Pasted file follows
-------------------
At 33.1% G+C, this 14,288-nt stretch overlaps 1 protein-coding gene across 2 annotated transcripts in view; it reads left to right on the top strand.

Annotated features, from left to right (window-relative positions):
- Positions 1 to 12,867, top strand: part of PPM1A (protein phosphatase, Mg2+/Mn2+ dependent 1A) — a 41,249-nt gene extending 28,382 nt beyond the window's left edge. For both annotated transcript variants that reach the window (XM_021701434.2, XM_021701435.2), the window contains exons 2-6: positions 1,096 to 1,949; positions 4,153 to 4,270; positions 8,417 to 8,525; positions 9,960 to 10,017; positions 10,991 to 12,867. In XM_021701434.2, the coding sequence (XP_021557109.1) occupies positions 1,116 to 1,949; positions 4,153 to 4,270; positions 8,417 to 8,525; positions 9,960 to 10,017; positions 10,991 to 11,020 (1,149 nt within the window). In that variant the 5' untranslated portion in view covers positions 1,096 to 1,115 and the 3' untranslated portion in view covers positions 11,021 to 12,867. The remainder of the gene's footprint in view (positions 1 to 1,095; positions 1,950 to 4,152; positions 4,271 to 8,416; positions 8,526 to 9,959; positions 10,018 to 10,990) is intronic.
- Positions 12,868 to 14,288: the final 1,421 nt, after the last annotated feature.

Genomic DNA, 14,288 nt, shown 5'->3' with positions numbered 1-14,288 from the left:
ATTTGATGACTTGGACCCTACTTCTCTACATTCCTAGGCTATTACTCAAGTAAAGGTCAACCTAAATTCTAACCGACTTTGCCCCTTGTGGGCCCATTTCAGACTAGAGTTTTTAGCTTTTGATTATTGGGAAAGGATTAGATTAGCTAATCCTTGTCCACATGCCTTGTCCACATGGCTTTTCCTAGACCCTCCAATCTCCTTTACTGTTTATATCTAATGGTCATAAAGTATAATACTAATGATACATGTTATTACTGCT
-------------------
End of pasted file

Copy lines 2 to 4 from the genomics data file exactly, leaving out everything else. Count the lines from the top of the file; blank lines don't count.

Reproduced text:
Annotated features, from left to right (window-relative positions):
- Positions 1 to 12,867, top strand: part of PPM1A (protein phosphatase, Mg2+/Mn2+ dependent 1A) — a 41,249-nt gene extending 28,382 nt beyond the window's left edge. For both annotated transcript variants that reach the window (XM_021701434.2, XM_021701435.2), the window contains exons 2-6: positions 1,096 to 1,949; positions 4,153 to 4,270; positions 8,417 to 8,525; positions 9,960 to 10,017; positions 10,991 to 12,867. In XM_021701434.2, the coding sequence (XP_021557109.1) occupies positions 1,116 to 1,949; positions 4,153 to 4,270; positions 8,417 to 8,525; positions 9,960 to 10,017; positions 10,991 to 11,020 (1,149 nt within the window). In that variant the 5' untranslated portion in view covers positions 1,096 to 1,115 and the 3' untranslated portion in view covers positions 11,021 to 12,867. The remainder of the gene's footprint in view (positions 1 to 1,095; positions 1,950 to 4,152; positions 4,271 to 8,416; positions 8,526 to 9,959; positions 10,018 to 10,990) is intronic.
- Positions 12,868 to 14,288: the final 1,421 nt, after the last annotated feature.